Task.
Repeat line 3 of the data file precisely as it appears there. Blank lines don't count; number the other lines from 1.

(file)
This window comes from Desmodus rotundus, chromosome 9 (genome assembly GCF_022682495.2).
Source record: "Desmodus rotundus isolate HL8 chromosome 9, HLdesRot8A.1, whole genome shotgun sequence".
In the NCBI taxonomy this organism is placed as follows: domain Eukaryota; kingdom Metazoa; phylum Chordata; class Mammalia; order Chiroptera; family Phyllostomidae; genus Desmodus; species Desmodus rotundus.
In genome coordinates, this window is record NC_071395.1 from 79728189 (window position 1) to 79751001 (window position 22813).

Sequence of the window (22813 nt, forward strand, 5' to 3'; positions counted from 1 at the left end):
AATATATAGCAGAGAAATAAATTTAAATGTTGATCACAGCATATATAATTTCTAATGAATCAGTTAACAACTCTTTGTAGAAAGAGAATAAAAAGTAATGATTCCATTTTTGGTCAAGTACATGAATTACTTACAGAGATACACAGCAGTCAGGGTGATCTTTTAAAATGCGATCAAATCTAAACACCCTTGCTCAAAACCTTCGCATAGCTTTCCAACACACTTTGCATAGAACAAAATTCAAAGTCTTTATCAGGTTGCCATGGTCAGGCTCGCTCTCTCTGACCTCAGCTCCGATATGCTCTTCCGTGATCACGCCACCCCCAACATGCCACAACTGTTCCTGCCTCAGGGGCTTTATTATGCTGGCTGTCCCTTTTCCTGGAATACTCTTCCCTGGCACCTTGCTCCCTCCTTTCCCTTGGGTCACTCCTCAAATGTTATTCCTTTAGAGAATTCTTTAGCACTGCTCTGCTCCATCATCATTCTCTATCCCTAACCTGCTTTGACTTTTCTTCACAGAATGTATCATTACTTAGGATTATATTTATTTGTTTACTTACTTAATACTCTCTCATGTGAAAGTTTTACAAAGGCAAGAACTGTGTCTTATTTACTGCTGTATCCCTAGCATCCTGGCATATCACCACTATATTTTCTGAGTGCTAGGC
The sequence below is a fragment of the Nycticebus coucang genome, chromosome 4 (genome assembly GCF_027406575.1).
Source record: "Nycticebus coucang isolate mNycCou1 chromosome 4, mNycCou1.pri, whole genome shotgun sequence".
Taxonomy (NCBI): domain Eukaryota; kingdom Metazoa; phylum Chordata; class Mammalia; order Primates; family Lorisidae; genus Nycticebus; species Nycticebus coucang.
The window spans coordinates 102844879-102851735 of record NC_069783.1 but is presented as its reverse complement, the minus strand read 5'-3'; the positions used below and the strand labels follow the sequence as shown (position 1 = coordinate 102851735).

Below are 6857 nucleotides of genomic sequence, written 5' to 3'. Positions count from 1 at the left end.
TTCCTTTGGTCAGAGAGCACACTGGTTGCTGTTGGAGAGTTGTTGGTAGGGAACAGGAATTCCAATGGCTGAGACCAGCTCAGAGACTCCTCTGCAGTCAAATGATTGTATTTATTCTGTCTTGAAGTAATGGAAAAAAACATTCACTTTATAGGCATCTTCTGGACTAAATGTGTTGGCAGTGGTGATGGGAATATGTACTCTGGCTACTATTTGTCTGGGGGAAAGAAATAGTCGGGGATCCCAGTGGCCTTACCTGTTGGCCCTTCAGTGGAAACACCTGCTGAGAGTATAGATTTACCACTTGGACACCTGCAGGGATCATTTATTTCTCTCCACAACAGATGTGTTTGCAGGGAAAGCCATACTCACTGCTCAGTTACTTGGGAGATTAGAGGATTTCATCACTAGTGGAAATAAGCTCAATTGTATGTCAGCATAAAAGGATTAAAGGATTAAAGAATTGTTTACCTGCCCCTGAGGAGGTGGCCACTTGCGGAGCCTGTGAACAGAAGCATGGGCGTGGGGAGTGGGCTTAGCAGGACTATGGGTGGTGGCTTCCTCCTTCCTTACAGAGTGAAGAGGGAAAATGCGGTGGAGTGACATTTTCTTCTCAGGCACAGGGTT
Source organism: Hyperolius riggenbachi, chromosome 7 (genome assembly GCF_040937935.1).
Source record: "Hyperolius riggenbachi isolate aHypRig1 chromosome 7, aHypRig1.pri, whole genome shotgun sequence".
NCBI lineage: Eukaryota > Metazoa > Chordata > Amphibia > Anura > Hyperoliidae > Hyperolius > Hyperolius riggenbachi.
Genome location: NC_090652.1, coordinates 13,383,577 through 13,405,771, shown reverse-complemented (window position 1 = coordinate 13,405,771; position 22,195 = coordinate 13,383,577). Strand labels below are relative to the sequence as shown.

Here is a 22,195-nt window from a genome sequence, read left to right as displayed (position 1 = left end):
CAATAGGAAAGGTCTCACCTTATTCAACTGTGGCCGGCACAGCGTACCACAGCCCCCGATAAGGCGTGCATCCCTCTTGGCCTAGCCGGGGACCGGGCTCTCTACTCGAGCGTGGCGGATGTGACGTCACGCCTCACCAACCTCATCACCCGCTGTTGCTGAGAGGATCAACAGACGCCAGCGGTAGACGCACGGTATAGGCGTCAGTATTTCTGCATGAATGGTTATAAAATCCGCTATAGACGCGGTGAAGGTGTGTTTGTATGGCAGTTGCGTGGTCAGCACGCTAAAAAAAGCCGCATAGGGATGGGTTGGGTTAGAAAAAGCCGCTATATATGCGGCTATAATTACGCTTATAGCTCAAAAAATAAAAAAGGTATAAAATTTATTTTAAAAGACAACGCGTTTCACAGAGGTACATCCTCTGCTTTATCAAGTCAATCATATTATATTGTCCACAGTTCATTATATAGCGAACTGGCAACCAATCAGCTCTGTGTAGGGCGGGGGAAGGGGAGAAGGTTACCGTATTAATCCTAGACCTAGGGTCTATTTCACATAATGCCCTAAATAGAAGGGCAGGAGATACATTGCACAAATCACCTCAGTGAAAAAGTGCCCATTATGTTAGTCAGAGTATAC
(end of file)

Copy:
In the NCBI taxonomy this organism is placed as follows: domain Eukaryota; kingdom Metazoa; phylum Chordata; class Mammalia; order Chiroptera; family Phyllostomidae; genus Desmodus; species Desmodus rotundus.